The Renault Logan was launched in India with much fanfare by Nissan
- Renault Chief Executive Carlos Ghosn in 2007. Last year, the company fell out with its Indian joint venture partner Mahindra
forfeiting the Logan as well. But Carlos Ghosn, Nissan-Renault's flamboyant Chief Executive, had tasted success in the Indian market and had no intention of leaving for good. Last year, Nissan started volume sales in India with the Micra while Renault will launch an executive sedan later in May, the Fluence, with a whole new sales and service network.
Meanwhile, Mahindra, which had retained the Logan, announced last week that it was re-branding the car as the Mahindra Verito. Logan's popularity as a budget sedan took a hit after the split and its sales have been weak in the face of fierce competition from the Tata Indigo and Maruti Swift Dzire.
"The Logan may not have been the most desirable or appropriate choice as the first Renault car in India," says Renault India Vice President Ashish Sinharoy. "However, that does not take away from its basic value proposition". It has seen huge success in many other markets around the world." He adds that the Logan suffered from perception problems primarily due to its plain looks.
Sinharoy says the company has learned from the Logan experience and the Fluence launch should hold it in good stead. The Fluence is a premium sedan that, according to Sinharoy, "straddles the D (Honda Civic, Toyota Corolla) and E (Honda Accord, Toyota Camry) segments".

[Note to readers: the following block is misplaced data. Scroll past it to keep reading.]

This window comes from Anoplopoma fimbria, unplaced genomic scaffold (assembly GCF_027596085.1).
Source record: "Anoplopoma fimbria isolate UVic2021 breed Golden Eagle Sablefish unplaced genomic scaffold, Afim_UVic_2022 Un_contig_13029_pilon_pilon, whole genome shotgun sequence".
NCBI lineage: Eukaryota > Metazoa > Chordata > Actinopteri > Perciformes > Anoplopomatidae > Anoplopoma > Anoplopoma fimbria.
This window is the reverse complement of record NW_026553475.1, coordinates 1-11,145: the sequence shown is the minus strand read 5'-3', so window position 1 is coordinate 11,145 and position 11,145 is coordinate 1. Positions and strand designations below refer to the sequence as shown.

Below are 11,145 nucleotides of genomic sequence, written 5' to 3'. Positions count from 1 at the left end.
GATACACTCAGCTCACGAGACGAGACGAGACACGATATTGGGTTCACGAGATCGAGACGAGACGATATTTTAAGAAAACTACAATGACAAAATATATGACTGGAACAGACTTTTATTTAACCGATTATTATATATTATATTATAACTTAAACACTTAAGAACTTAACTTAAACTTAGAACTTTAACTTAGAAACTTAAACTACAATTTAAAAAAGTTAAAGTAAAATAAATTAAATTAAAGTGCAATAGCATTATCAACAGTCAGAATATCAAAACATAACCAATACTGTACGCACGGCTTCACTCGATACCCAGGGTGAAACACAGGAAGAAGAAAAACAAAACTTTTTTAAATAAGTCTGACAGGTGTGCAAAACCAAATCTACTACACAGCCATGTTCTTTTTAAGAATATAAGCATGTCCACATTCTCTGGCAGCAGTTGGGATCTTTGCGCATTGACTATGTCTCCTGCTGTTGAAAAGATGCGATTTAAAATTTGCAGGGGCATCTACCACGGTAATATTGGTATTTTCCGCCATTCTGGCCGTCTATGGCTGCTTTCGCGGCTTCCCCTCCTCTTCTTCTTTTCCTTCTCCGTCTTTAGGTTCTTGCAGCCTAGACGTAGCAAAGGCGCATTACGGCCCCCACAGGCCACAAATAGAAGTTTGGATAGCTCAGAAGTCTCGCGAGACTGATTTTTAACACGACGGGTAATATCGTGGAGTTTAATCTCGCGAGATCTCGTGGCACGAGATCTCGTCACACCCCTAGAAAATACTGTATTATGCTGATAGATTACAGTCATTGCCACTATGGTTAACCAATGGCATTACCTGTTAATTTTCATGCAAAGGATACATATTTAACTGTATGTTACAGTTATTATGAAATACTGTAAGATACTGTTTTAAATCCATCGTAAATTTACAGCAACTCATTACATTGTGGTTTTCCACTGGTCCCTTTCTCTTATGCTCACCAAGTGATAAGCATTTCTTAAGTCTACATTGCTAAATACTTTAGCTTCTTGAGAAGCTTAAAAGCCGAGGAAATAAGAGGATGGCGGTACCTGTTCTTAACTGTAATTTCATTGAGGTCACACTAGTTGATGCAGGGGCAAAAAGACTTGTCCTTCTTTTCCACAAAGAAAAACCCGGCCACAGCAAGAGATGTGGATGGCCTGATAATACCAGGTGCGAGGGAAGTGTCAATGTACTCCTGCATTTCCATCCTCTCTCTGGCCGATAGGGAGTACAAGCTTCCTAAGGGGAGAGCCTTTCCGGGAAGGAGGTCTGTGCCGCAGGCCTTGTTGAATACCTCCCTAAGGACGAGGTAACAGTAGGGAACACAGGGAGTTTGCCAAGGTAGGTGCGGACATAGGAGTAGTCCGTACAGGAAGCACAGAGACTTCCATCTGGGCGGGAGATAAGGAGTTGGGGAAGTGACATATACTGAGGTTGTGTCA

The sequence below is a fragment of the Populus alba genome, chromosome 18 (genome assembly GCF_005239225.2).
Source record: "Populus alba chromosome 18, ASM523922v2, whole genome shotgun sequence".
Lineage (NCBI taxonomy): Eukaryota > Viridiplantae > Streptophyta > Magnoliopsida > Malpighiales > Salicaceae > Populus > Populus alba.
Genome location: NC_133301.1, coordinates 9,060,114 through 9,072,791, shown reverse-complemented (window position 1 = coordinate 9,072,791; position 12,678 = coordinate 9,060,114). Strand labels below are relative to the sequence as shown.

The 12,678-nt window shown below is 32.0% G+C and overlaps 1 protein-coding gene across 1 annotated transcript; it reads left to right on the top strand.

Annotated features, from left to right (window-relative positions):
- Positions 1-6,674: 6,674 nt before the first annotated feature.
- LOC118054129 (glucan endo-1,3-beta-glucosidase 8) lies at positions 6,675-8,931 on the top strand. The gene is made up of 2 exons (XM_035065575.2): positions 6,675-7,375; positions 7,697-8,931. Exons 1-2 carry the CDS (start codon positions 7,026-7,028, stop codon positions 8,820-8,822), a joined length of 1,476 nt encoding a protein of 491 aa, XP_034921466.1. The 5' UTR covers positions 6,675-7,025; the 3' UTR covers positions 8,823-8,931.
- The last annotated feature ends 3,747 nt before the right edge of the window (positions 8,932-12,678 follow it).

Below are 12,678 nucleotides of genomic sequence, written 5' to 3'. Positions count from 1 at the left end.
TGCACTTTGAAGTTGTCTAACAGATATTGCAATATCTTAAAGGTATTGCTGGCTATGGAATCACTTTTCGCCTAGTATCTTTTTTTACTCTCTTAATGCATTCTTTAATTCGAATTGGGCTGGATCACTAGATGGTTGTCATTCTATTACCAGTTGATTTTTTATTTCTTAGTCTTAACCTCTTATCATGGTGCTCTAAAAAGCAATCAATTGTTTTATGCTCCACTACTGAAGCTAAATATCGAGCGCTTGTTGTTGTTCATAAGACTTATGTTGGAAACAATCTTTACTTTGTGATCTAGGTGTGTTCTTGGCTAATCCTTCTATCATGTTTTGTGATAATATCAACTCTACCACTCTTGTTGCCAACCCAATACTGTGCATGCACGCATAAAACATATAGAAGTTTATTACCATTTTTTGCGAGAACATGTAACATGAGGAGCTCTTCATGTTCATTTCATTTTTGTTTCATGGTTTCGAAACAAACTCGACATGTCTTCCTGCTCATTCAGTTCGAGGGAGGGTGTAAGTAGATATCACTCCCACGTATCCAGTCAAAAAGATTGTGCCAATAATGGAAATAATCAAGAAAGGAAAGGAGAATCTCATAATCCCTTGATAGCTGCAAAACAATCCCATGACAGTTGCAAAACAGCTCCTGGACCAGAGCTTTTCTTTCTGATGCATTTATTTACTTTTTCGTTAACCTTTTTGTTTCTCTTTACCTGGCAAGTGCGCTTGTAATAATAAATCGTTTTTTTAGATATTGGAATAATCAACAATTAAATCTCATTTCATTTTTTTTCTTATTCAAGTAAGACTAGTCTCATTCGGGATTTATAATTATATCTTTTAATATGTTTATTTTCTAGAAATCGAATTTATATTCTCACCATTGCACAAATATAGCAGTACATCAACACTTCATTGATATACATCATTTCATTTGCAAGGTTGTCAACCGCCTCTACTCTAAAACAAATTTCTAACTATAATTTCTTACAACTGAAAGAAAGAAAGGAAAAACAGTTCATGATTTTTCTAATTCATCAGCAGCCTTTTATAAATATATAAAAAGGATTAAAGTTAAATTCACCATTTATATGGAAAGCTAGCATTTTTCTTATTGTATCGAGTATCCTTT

The company also plans to launch the Koleos, a crossover sports-utility vehicle, later this year to take on the Hyundai Santa Fe and Toyota Fortuner. "Both the cars will be loaded with a host of premium features that are usually found in much more expensive cars," says Sinharoy.
But these are just appetisers for the main course which Renault India plans to serve in 2012 when it enters the mass-market small car segment, with a product based on the new V platform it shares with Nissan. In addition, the company will launch two other products in 2012 and aims to sell 100,000 cars in India by 2013 with over 70 dealerships.
Ambitious plans, but will customers continue to associate Renault with the staid Logan or look beyond to the fresh new products? That remains to be seen.
India may have cut production by 50 per cent to cope with a shortfall of parts from Japan, but so far it does not expect any adverse impact on the launch of its new small car, the Honda Brio. A spokesperson told BT, "The launch of the Honda Brio is still several months away. We are closely reviewing the Brio parts supply situation and will take a decision appropriately."Hard drive boot failure
Cars in India cost close to 50 per cent more in taxes once excise duty, sales tax, octroi, road tax and cess are added up. This is why a Corolla Altis of similar specification costs Rs 12 lakh in India against $15,500 (Rs 6.82 lakh) in the United States. However, small cars have a preferential rate of excise at 10 per cent compared to the 22 per cent charged from buyers of larger cars.
This certainly impacts the entry-level sedan segment. Take the Maruti Swift Dzire for example, the VXi specification of the car costs Rs 5.47 lakh ex-showroom in New Delhi. A Maruti Swift, which is of similar specifications minus the trunk, costs Rs 4.63 lakh. The additional rate of excise adds Rs 30,000 to 50,000 to the price of a sedan, says Rajesh Jejurikar, Chief Executive, Automotive Division, Mahindra and Mahindra.
So how are carmakers beating the rule? By chopping the trunk on sedans. This trend was started by Tata Motors with the Indigo CS (compact sedan), and soon Maruti and Mahindra will come up with truncated versions of the Dzire and the Verito, respectively. So that carowners who like to show-off their station in life with a car can do so for a lot less, provided they are willing to do without a boot.